Bar (Food) Crawl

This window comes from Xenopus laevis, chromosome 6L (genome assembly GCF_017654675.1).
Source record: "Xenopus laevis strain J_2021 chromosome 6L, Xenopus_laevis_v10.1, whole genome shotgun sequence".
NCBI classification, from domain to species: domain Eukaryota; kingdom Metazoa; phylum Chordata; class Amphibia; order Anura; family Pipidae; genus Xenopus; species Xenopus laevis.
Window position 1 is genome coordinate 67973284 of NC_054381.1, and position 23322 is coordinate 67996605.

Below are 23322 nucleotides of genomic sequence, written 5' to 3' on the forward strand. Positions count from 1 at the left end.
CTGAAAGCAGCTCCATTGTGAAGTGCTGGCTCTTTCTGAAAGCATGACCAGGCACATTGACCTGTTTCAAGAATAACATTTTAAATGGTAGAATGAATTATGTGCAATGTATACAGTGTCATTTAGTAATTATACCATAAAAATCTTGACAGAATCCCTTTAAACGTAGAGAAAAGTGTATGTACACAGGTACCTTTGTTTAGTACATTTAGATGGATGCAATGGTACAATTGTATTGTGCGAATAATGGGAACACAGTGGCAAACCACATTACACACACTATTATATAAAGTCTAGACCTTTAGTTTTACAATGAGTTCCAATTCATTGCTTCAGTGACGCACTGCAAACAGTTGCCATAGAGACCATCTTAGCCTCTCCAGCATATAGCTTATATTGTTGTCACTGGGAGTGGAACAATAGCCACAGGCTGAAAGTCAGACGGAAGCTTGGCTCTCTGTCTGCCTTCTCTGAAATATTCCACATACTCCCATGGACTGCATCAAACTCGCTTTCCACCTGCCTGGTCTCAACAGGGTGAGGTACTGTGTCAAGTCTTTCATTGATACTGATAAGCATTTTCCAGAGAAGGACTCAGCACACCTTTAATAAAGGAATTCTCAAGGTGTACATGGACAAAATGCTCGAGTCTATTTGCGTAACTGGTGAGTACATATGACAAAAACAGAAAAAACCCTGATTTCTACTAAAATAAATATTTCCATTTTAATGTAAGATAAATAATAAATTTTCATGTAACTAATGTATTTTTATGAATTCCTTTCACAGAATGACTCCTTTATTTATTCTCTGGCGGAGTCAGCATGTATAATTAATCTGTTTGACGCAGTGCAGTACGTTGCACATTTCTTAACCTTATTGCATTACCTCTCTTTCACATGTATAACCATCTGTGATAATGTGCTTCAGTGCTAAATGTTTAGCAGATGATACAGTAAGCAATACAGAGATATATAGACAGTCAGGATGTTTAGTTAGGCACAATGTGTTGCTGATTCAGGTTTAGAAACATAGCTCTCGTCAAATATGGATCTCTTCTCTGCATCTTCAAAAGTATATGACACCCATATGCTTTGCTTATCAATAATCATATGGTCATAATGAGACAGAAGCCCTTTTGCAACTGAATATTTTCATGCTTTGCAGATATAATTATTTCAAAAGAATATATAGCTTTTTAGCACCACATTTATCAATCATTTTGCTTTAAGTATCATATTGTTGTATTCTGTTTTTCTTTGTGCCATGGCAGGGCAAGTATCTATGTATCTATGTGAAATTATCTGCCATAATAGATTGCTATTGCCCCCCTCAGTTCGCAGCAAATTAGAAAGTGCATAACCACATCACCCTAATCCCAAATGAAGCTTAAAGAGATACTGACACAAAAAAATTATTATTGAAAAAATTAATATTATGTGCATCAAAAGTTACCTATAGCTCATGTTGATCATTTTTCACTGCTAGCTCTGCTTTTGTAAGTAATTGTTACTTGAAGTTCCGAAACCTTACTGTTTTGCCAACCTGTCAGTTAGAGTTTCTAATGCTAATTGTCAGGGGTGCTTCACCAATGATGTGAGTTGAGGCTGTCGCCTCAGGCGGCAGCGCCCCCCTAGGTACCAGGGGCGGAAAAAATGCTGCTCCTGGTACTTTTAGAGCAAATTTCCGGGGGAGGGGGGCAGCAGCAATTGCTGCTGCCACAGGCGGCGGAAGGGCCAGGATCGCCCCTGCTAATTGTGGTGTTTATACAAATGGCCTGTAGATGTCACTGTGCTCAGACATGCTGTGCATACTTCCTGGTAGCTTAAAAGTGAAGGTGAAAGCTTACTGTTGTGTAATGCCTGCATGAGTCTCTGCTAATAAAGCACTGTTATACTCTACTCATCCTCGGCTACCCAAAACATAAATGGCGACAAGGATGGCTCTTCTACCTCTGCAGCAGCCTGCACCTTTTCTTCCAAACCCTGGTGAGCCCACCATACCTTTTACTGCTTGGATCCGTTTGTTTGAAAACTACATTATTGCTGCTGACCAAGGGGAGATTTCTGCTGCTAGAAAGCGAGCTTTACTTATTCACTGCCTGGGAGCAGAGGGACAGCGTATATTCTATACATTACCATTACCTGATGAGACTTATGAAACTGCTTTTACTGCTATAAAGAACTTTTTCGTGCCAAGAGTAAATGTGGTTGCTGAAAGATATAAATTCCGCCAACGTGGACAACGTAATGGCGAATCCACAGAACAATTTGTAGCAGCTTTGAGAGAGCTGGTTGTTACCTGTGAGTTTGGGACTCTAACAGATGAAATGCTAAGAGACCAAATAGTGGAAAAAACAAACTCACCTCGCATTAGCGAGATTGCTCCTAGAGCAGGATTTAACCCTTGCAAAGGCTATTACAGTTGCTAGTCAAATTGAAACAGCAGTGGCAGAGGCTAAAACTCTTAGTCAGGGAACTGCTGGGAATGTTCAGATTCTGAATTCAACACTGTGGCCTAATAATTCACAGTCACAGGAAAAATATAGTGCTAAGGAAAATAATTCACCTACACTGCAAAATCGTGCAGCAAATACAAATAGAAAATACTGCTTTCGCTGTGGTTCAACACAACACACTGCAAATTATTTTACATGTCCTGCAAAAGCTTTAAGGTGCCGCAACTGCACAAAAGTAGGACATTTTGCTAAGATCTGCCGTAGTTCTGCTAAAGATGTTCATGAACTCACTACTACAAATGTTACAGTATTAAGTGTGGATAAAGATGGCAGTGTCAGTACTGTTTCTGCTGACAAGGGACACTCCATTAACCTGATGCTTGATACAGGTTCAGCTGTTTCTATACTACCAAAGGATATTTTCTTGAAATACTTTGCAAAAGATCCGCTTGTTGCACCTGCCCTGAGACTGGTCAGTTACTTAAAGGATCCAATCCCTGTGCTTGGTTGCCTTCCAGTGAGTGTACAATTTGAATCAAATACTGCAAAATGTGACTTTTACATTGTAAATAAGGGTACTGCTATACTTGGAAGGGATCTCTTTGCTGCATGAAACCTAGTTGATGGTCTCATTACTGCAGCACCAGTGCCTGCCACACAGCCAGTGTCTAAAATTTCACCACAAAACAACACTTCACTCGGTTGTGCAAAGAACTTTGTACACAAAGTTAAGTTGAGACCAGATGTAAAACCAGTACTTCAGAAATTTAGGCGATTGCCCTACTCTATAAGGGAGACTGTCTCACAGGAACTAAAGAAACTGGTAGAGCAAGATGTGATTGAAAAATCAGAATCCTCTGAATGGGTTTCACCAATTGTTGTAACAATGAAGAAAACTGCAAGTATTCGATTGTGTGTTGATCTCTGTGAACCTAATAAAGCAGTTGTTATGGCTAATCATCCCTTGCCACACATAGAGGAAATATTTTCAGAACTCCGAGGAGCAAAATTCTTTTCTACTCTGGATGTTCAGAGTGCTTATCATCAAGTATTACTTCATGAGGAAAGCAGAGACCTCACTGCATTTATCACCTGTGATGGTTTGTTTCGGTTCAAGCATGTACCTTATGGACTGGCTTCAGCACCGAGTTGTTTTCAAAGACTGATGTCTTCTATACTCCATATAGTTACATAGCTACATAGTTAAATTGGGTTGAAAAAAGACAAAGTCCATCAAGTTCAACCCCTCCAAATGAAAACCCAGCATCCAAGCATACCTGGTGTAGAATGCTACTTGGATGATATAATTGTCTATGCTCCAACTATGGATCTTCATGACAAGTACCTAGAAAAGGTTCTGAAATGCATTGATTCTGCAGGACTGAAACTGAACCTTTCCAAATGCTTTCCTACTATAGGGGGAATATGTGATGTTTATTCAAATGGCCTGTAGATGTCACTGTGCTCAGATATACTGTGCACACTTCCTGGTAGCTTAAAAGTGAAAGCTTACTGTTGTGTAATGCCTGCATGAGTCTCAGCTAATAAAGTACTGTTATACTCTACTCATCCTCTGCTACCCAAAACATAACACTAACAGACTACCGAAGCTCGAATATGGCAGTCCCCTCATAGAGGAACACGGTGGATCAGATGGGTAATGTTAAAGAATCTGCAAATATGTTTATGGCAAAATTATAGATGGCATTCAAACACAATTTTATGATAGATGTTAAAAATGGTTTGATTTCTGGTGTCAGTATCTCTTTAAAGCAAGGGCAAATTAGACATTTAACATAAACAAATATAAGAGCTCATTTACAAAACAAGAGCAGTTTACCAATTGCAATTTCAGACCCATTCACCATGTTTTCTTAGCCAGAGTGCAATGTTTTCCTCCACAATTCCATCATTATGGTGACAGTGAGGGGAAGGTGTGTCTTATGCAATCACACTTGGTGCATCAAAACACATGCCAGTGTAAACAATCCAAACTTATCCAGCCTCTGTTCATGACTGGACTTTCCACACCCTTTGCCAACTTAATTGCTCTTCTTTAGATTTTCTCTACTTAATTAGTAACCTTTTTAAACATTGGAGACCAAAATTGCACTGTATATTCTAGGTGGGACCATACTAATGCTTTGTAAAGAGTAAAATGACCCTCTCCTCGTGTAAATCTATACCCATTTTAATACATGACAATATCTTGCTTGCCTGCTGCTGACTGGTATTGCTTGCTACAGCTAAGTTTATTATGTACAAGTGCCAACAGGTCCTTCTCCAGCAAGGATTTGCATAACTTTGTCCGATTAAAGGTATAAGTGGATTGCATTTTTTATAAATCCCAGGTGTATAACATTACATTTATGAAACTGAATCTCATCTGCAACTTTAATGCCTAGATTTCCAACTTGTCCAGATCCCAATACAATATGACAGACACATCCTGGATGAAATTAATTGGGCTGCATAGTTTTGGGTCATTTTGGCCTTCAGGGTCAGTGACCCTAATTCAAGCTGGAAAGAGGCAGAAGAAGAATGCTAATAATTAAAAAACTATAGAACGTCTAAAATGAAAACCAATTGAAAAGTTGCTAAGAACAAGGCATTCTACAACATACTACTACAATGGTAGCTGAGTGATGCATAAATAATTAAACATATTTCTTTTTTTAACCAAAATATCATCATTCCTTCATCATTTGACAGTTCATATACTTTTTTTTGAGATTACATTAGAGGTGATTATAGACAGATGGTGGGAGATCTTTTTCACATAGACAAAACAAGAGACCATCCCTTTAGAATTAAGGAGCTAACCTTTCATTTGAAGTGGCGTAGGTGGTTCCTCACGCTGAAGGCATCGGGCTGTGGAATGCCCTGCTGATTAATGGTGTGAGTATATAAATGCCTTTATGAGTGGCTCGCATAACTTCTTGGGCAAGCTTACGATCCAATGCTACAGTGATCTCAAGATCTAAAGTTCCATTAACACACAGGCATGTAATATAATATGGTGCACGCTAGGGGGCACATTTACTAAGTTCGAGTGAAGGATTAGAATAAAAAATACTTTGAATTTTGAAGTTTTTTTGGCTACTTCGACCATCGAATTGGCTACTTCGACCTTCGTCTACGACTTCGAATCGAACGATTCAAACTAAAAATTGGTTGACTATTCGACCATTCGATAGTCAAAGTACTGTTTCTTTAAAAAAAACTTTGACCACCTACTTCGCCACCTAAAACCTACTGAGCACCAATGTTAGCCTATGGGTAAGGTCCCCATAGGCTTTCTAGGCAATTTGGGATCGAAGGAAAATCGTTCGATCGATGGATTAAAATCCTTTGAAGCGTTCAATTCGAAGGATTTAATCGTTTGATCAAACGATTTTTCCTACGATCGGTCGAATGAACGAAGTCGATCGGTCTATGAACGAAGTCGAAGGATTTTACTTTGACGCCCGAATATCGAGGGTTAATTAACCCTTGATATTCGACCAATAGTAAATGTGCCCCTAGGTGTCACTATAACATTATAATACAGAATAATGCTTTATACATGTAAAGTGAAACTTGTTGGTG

There was a time, not so long ago, when a bar crawl was a bar crawl. All it required from its participants was an inclination to stagger from one boozy establishment to another, and all it required from its boozy establishments was plenty of something to drink, usually beer, more often than not served in a frosty mug. Times have changed. Among today’s cheap-eats sophisticates, a bar crawl is just as likely to require good food as it is drink. If you want to experience the latest version of the New York bar-food crawl, begin in the East Village at Terroir (413 E. 12th St.; 646-602-1300), the closet-size bacchanal where chef-partner Marco Canora has resurrected a few ghosts from his Craftbar past, including his ethereal veal-ricotta meatballs ($17) and crisp panino of duck ham, Taleggio, and hen-of-the-woods mushrooms ($9). From 5 to 6 p.m., there’s a $6 wine-by-the-glass special—and your best chance of securing a seat for the night. It’s just as tight a squeeze at El Quinto Pino (401 W. 24th St.; 212-206-6900), home of the famous Korean-mustard-oil-enhanced uni panini ($15), the best use of sea-urchin roe that doesn’t require silverware. We also recommend the pimentón-seasoned chickpea-and-spinach stew ($6), and the ginger-infused garlic shrimp ($9), both of which were made for unabashed bread dunking. With these snacks you might indulge in a rum-spiked horchata, one of those sweet, deceptively strong frozen drinks that go down like Slurpees. You’ll find more of the same at the Rusty Knot (425 West St.; 212-645-5668), the nautical “dive bar” in those notorious dockworker hinterlands abutting the Richard Meier towers. Go at lunchtime, when it’s less of a scene, the pool table might be open, and you can linger over chef Joaquin Baca’s toothsome meat pies ($4), artisanal pretzel dogs ($4), and a chicken-liver-and-bacon sandwich ($9). From there, you’ll want to drop in at the cocktail lounge PDT (113 St. Marks Pl.; 212-614-0386). Actually, you’ll want to drop in only after having had the foresight to make a same-day reservation after 3 p.m. and conduct a celebrity-chef-hot-dog taste test between the bacon-wrapped Chang Dog and the deep-fried, mayo-enhanced Wylie Dog—both a bargain at $5. The crawl continues apace to Gottino (52 Greenwich Ave.; 212-633-2590), Jody Williams’s immensely pleasing gastroteca, for a rustic mason jar full of olive-oil-whipped salt-cod purée ($7), and perhaps a seasonal crostini ($5) or two; we’re partial, at the moment, to a mint-dappled fava-and-ricotta number. Unless, that is, you’re rationing your bread-and-cheese allotment for Bridge Urban Winery (20 Broadway, Williamsburg; 718-384-2800), the atmospheric shop and tasting room dedicated to New York State wines and foods, where the locavore oenophile can order up a tasting flight of four decent whites ($16) and a pressed panino of Ewe’s Blue and fig paste with radish-kohlrabi slaw ($12). Not too far away, at a newfangled gin joint called Huckleberry Bar (588 Grand St., Williamsburg; 718-218-8555), a dexterous chef dispenses sophisticated snacks like gin-pickled beets with Stilton and pecans ($7.50) from a makeshift kitchen amid the hooch. If all this small-plate business seems a bit precious, you might consider an old-fashioned Brooklyn beer-bar detour. Join the scrum of bonhomous Central European he-men knocking back steins of Staropramen at Eurotrip (667 Fifth Ave., South Slope; 718-285-9425), and order up a platter of halušky, the boiled Slovakian potato dumplings that are drenched in a creamy sheep’s-milk-cheese sauce, zapped with lardons, and showered with herbs and chive oil ($5). For a nightcap, in our dyspeptic experience, nothing beats a grilled bratwurst with sauerkraut and horseradish. Get yours fresh off the grill at Williamsburg’s Radegast Hall & Biergarten (113 N. 3rd St.; 718-963-3973), among the communal tables of merrymaking bar-food crawlers, and call it a night.